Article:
Ds has stopped writing. However, with the transition between first semester and second, things were kind of topsy-turvy around here. Then we all got sick with a nasty cold. It's been 2 weeks. I think I'm finally getting over it. My 2yo niece is nearing the end of her third week. My kids are still coughing, Bob's still somewhat congested and his sister, on top of finally starting the cold after the rest of us, added strep throat to it. It's been an interesting Feb./beginning of March!
Now that I'm feeling a bit back to myself, I've got a desire to move ahead! Bob's work is coming along fairly well, despite being sick. My kids are slowly getting back into work. Been doing more math with dd this week and it's getting better and better as she does things she sees she can do, and can do easily. I couldn't help but laugh yesterday when she approached me with a question. Her workbook asked her to do 3 parallelograms, each with a height of 2 units and a base of 3 and then calculate the area of each. "Why do I have to do 3? They're all going to be the same." Ha! Gotta love it. I told her it was for kids who hadn't yet grasped the idea and needed more practice and that she didn't have to calculate each one. She seemed satisfied with that. The drawback to this kind of thing is that when she encounters something she doesn't "get" so easily, she gets down on herself. I need to remember these moments so I can remind her, "Remember when...? That came easily. Some things don't come as easily."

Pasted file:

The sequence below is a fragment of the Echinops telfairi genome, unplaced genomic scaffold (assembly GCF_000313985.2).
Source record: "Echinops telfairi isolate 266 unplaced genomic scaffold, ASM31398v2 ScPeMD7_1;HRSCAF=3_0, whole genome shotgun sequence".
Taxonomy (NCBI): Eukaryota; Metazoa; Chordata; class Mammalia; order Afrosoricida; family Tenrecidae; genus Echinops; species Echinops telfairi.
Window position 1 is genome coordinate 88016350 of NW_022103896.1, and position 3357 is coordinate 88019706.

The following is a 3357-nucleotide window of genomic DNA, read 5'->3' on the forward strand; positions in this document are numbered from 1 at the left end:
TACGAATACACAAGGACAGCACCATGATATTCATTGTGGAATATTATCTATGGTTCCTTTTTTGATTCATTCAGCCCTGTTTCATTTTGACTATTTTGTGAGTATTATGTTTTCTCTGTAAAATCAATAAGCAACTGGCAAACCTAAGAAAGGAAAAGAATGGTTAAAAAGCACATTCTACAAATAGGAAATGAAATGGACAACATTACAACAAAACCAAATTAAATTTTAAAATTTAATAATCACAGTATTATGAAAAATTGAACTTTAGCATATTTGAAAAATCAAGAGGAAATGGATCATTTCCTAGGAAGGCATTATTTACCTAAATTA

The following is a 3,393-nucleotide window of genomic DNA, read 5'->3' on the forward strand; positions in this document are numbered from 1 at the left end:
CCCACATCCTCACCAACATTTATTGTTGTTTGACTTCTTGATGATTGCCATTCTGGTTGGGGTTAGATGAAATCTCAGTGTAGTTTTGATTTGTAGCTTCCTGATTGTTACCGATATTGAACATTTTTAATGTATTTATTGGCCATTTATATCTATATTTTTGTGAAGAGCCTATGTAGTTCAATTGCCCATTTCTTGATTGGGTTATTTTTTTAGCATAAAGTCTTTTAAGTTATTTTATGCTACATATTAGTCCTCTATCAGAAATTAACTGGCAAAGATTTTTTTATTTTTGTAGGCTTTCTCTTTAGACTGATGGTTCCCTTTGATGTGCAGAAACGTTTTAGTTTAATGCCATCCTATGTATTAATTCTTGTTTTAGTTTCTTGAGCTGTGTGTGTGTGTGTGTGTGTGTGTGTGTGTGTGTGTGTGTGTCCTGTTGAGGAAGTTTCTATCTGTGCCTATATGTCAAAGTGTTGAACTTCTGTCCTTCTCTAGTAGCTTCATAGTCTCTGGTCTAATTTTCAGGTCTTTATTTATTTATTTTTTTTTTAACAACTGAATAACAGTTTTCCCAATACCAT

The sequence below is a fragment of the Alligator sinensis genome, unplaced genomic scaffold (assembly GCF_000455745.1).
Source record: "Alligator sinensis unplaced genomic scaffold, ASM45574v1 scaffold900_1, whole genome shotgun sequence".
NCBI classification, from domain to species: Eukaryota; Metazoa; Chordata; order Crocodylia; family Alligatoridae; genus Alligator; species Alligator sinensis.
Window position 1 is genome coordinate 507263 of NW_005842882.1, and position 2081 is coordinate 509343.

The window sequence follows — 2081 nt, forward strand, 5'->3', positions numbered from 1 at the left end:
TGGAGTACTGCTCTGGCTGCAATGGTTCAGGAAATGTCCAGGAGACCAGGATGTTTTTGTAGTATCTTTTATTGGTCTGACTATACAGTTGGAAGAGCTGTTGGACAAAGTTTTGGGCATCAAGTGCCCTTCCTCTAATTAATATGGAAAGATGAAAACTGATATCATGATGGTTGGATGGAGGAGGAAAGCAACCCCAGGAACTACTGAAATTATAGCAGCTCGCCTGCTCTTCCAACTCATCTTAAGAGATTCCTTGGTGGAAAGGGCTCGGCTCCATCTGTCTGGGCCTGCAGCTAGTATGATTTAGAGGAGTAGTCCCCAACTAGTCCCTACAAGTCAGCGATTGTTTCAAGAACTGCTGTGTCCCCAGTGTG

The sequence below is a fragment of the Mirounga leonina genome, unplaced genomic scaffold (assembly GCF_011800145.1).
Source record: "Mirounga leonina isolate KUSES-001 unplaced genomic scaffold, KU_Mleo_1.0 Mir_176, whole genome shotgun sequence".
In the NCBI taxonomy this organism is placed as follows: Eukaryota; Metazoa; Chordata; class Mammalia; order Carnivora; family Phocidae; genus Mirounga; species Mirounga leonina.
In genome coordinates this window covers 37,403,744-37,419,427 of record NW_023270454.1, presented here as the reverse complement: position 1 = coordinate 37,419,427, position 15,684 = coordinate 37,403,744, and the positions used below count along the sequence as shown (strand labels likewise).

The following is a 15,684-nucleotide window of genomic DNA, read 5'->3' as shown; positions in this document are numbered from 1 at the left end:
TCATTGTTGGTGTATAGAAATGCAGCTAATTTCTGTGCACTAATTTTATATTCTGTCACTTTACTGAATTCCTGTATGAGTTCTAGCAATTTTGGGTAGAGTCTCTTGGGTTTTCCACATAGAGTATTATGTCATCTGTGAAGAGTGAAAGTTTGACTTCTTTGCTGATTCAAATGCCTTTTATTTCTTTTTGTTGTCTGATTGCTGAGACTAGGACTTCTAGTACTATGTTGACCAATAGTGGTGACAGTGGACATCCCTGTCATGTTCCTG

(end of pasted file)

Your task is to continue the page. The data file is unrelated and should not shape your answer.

I'm also looking at high school prep with dd. We talked over science a bit yesterday and high school options. She's only grade 7, and high school officially starts in grade 10 here, but we have leeway in when to actually start and how. I also keep thinking of how high school starts in the US in grade 9. Most of our discussion yesterday was on the high school diploma. Although the message that comes across here from schools and the government is that you need a high school diploma, you don't, especially if you are going to do some post-secondary. You only need certain grade 12 subjects, or SAT scores, for university, and some colleges allow you admission based on portfolios. Dd kept asking what the point of the diploma was. We basically came to a consensus that it was if you weren't going to be doing any post-secondary, it was a good piece of paper to have to say that you had at least done high school. Of course, thinking of it now, we could have quickly looked up people who don't have high school diplomas nor post-secondary and the work they're doing. (Just a note to my non-Canadian readers, high school diplomas are awarded through the government here; parent-issued diplomas, as is often done by homeschooling families in the US, are not seen as valid!)
So, we're toying with starting chemistry already and focusing on getting her math mastered, especially some of the things we didn't cover in elementary and should have, and some more focus on French--spelling, grammar, writing, etc. That's one of my big issues--how to get her French recognized. She may need to do an online French Language Arts course at some point to get that recognition. I'll have to see what other sort of tests and the like exist out there. Right now, it looks as though she'll at least go for the grade 12 credits for university entrance. But, they don't offer French, so everything will be in English (even if we do the work in French) and, at the moment, the only way to actually get credit for French as a homeschooled student is to do an online course.
Of course, I suppose I should take care of her jr. high French before worrying too much on the high school French. ;) And above all, keep in mind that I don't just want transmission of knowledge!
“If education is always to be conceived along the same antiquated lines of a mere transmission of knowledge, there is little to be hoped from it in the bettering of man's future.”